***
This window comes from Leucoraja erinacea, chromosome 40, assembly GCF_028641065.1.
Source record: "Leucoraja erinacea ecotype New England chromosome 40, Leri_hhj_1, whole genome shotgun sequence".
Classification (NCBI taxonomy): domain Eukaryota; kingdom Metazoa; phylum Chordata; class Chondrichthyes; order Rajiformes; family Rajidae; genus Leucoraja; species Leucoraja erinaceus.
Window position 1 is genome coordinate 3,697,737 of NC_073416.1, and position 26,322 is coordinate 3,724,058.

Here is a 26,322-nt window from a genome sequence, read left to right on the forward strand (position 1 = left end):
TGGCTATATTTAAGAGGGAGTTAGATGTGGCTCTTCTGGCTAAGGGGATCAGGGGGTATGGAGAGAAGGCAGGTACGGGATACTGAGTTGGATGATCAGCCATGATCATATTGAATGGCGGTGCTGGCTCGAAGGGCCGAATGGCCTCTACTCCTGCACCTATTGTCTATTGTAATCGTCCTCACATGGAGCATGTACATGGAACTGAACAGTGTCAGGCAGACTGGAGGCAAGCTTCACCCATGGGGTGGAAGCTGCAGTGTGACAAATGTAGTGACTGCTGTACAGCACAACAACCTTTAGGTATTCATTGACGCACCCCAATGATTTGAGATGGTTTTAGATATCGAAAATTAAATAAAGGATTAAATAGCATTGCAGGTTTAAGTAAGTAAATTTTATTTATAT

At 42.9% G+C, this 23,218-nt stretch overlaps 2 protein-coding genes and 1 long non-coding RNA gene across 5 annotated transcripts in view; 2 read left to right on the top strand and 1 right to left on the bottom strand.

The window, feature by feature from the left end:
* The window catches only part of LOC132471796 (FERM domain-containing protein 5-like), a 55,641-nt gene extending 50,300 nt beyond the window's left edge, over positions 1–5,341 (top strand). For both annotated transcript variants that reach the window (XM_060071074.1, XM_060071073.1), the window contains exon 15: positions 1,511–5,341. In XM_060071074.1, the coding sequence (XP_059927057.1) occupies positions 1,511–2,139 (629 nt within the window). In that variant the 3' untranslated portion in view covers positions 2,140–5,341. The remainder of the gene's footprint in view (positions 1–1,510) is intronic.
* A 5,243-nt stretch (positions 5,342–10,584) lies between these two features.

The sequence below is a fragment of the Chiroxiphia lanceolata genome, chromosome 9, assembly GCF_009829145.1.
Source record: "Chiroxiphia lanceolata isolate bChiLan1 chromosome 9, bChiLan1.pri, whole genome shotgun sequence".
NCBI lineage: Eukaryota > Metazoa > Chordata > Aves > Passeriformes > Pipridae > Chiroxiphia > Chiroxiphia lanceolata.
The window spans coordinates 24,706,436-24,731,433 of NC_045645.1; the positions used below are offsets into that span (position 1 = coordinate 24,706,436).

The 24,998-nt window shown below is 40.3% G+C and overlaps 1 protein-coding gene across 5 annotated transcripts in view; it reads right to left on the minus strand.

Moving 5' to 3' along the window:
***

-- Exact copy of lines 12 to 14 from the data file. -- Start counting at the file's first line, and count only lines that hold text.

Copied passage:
Source record: "Chiroxiphia lanceolata isolate bChiLan1 chromosome 9, bChiLan1.pri, whole genome shotgun sequence".
NCBI lineage: Eukaryota > Metazoa > Chordata > Aves > Passeriformes > Pipridae > Chiroxiphia > Chiroxiphia lanceolata.
The window spans coordinates 24,706,436-24,731,433 of NC_045645.1; the positions used below are offsets into that span (position 1 = coordinate 24,706,436).